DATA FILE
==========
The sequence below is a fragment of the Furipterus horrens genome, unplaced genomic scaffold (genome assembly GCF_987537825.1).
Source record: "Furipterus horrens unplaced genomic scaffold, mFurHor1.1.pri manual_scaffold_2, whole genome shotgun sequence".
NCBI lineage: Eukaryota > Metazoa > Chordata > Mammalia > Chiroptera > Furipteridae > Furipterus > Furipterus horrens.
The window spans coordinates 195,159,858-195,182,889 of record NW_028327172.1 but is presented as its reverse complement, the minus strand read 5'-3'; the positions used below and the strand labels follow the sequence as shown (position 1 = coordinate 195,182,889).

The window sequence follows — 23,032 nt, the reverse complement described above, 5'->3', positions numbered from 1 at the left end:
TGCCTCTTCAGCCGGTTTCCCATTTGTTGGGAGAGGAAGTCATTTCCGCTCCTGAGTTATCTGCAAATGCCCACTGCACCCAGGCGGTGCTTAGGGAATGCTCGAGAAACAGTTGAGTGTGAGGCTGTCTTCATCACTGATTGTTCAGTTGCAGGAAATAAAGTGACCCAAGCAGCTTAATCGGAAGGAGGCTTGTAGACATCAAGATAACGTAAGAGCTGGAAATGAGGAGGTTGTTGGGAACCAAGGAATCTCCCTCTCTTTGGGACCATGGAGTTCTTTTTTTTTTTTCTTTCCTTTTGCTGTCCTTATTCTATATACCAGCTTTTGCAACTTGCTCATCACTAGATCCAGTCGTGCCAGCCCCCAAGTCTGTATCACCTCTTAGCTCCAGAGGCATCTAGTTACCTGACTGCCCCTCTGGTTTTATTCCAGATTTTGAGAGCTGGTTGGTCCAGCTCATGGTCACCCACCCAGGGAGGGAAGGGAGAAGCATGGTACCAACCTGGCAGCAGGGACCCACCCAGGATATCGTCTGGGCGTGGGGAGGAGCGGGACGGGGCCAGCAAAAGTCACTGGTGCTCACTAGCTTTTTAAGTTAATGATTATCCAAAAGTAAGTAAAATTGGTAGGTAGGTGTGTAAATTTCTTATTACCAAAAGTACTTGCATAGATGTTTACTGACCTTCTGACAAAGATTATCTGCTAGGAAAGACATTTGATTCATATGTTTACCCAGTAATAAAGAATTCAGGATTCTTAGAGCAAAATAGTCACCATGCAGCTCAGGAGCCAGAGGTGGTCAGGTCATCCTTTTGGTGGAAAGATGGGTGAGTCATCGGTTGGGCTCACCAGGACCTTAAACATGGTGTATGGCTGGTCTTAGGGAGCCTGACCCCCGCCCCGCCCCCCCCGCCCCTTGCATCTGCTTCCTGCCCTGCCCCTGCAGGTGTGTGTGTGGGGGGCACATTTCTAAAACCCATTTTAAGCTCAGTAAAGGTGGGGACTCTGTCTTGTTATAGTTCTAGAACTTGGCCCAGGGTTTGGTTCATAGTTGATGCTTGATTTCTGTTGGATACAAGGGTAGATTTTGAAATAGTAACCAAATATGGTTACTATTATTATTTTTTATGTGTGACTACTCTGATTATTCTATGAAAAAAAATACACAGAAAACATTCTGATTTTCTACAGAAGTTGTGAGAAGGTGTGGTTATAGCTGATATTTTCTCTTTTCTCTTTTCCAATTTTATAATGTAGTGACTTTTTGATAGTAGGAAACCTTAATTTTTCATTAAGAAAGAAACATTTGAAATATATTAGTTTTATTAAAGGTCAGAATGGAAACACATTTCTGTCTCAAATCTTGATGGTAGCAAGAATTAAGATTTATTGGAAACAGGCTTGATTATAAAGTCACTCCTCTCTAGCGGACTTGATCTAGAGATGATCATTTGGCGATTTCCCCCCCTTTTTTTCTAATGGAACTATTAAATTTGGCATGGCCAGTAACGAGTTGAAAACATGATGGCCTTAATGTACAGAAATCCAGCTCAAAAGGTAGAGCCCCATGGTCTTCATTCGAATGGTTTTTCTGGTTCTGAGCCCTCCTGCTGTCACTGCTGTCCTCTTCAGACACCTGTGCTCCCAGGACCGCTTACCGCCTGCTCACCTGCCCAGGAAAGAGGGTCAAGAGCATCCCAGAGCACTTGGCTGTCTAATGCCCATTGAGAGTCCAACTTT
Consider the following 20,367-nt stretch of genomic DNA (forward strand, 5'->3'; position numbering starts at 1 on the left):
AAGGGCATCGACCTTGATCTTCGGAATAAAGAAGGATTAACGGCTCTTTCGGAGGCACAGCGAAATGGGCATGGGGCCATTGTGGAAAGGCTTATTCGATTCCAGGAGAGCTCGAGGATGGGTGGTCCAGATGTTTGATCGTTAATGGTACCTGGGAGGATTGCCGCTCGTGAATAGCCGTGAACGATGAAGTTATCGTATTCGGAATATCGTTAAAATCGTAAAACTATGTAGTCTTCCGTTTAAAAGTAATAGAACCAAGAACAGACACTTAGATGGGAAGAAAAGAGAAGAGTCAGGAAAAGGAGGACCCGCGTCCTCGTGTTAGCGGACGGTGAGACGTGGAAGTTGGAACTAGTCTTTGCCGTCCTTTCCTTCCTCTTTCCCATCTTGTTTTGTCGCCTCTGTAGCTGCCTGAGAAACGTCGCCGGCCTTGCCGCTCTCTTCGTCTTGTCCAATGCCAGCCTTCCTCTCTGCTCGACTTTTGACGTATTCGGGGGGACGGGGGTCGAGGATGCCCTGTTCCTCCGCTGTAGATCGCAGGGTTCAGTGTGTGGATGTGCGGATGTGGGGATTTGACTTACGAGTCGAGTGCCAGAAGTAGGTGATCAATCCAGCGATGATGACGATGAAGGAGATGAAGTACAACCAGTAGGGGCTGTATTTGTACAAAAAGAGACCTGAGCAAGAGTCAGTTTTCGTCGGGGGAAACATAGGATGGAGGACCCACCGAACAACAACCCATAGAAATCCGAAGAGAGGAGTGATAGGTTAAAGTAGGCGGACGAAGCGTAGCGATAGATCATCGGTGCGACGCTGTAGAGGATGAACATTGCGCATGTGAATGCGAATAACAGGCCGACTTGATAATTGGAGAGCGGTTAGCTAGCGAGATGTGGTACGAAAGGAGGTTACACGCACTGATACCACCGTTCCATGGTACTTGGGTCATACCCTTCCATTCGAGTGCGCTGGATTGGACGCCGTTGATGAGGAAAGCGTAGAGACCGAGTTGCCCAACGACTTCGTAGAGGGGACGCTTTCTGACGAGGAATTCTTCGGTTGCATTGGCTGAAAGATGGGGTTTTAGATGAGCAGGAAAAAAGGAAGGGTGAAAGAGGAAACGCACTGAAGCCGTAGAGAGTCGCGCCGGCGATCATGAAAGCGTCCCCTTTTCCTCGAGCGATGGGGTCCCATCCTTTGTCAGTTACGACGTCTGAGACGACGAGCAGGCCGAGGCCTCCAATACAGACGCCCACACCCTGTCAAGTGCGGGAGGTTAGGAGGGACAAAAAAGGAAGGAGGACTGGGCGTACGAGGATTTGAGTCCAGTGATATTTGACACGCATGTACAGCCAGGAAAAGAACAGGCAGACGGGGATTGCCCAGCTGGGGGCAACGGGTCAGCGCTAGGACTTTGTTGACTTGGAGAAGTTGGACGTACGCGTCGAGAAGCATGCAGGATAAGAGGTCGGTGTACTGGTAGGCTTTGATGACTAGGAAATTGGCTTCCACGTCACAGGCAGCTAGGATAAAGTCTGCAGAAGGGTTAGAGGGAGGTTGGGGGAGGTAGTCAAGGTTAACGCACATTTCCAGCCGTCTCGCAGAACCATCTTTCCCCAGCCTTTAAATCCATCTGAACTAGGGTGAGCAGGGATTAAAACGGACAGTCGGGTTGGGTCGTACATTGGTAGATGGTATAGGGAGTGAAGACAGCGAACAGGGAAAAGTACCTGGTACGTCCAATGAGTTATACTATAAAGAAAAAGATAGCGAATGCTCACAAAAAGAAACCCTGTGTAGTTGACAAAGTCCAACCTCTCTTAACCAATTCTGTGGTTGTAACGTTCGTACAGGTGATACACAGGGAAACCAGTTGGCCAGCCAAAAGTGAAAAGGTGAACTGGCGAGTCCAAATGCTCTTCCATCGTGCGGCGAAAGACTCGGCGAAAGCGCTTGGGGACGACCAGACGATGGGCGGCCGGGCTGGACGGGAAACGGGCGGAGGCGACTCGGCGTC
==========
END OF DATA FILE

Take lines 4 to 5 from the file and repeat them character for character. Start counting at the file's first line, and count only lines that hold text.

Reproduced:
The window spans coordinates 195,159,858-195,182,889 of record NW_028327172.1 but is presented as its reverse complement, the minus strand read 5'-3'; the positions used below and the strand labels follow the sequence as shown (position 1 = coordinate 195,182,889).

The window sequence follows — 23,032 nt, the reverse complement described above, 5'->3', positions numbered from 1 at the left end: